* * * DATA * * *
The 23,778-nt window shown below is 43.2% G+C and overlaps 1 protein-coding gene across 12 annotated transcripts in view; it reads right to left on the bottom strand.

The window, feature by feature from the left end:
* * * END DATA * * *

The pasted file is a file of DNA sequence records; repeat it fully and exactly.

The 23,778-nt window shown below is 43.2% G+C and overlaps 1 protein-coding gene across 12 annotated transcripts in view; it reads right to left on the bottom strand.

The window, feature by feature from the left end: